Steve Rogers has a vision of justice. He might seem to be about power rather than justice because he’s fighting for America. Yet his interest in America clearly has nothing to do with the structures of American power. That’s why he has no difficulty turning against Nick Fury and the Council. What he’s loyal to isn’t any particular manifestation of America, but the ideas of justice to which America is committed and which America represents. Steve Rogers has an integrity that transitions seamlessly from obeying the Council to resisting it, because the Council is not the America to which he is loyal. Because of this, his commitment to justice can’t be subverted by anyone or anything in the tangible world claiming the mantle of “America.” His commitment to justice is transcendent and therefore independent and immovable.
This fact is not unrelated to the fact that he believes in the one true God.
Tony Stark is every bit as American as Steve Rogers, and everyone knows it. From the beginning, America’s Tony Starks have had as much claim to have made this country what it is as its Steve Rogerses. And Tony Stark is committed to a vision of justice. The Tony Starks of the world wouldn’t have nearly the influence they do if they weren’t driven by a very powerful vision of justice. Although he might never put it in these words himself, Stark believes in Romantic individualism, capital R. He worships neither gods nor God but the divine spark within, the sacred self. This can produce silly behavior, but on the whole it is not to be scoffed at. Remember that in the end Stark is willing to die to save other people. He could easily have flown away instead of pulling the missle into the portal. Romantic individualism is a creed that people have been dying for (and killing for) for centuries.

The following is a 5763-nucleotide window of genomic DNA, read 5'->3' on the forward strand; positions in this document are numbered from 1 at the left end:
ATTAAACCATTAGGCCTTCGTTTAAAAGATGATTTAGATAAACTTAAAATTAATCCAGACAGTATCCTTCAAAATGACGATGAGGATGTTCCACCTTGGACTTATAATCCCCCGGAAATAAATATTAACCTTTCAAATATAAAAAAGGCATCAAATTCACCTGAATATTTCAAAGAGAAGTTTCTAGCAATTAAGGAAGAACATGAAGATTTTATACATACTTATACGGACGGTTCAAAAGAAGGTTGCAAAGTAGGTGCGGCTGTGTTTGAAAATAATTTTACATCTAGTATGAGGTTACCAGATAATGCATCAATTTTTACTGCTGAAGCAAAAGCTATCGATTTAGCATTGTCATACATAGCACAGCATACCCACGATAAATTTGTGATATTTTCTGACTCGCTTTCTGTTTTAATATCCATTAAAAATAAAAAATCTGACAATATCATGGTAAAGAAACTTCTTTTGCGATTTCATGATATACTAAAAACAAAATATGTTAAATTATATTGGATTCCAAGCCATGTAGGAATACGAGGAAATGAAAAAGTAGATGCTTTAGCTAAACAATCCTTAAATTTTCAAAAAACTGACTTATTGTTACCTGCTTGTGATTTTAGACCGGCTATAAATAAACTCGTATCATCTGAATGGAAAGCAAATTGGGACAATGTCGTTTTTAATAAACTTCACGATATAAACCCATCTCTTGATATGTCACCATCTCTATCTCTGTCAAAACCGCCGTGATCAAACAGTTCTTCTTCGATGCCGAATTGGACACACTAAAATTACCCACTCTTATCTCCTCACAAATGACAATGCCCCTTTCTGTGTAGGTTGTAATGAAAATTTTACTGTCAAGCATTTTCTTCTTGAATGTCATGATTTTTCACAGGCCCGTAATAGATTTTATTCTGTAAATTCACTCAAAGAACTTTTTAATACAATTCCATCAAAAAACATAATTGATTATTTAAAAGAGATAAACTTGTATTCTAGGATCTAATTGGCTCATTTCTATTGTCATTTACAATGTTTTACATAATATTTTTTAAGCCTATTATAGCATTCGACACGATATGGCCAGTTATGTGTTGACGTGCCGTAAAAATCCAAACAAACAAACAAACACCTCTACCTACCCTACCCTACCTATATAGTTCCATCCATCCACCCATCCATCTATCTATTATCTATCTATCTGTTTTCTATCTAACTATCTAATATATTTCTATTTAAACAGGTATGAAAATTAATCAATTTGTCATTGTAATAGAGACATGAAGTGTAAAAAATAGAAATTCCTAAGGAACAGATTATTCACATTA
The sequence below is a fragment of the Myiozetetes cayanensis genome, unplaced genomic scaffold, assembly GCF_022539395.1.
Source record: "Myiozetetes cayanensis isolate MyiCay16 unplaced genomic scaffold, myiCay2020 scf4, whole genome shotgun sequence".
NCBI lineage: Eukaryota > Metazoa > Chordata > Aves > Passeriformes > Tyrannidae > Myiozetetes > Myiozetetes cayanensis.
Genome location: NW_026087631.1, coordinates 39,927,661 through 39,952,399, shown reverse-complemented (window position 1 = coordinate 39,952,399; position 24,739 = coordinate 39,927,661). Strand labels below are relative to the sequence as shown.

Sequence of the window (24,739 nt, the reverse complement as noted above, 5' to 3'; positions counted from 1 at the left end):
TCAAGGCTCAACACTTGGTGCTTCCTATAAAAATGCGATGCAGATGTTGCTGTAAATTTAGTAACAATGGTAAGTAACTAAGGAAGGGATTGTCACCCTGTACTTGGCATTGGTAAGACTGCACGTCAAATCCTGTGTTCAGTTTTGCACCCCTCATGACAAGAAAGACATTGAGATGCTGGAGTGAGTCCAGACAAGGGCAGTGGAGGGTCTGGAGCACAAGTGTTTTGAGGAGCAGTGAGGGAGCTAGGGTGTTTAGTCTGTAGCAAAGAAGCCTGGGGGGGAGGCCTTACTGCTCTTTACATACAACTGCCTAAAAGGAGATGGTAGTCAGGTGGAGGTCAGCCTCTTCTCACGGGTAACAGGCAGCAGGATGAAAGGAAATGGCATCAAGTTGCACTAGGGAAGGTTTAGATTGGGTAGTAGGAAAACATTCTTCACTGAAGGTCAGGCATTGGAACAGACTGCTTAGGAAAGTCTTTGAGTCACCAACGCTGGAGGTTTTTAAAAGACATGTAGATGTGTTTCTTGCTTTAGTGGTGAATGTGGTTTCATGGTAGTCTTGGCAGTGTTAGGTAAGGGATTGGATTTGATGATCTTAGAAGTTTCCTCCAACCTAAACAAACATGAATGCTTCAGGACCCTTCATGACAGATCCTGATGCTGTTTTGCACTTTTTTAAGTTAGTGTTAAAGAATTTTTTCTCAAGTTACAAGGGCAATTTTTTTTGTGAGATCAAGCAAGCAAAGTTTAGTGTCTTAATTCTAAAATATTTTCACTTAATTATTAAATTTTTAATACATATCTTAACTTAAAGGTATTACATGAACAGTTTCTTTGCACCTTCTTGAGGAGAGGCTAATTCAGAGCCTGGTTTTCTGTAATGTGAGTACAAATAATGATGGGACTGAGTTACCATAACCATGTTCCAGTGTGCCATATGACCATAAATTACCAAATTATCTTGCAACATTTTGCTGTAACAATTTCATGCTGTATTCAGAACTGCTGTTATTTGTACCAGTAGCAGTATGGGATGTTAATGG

Only two things can enable a man to sacrifice his own life in cold blood: religion, or strict training in moral virtue. Tony Stark has not undergone strict training in moral virtue.
The conflict between Rogers and Stark, which manifests itself as a conflict over justice, is at bottom a religious conflict. Justice and religion flow in and out of one another in perplexing ways. People of different religions can reach moral agreement – if it weren’t so, we’d all have torn each other to pieces long ago. Yet even when our senses of justice align, the religious difference never quite goes away, never quite stops threatening to break out into a war.
Standing between these two figures is Bruce Banner. However handy Stark might be with computers, Banner is the real man of science, the Enlightenment figure. The real essence of Enlightenment ethics is rational self-restraint – to exercise rigorous control over the soul’s dark impulses because the intellect discerns it is advantageous to do so. Rogers has few discernable dark impulses because he’s surrendered himself to transcendent powers. Stark gives his dark impulses relatively free reign, wherever he can get away with it. Banner will not surrender himself to the God without (who can purge the darkness) nor to the god within (who will cultivate it). He disciplines himself, surrendering to nothing. He is always angry.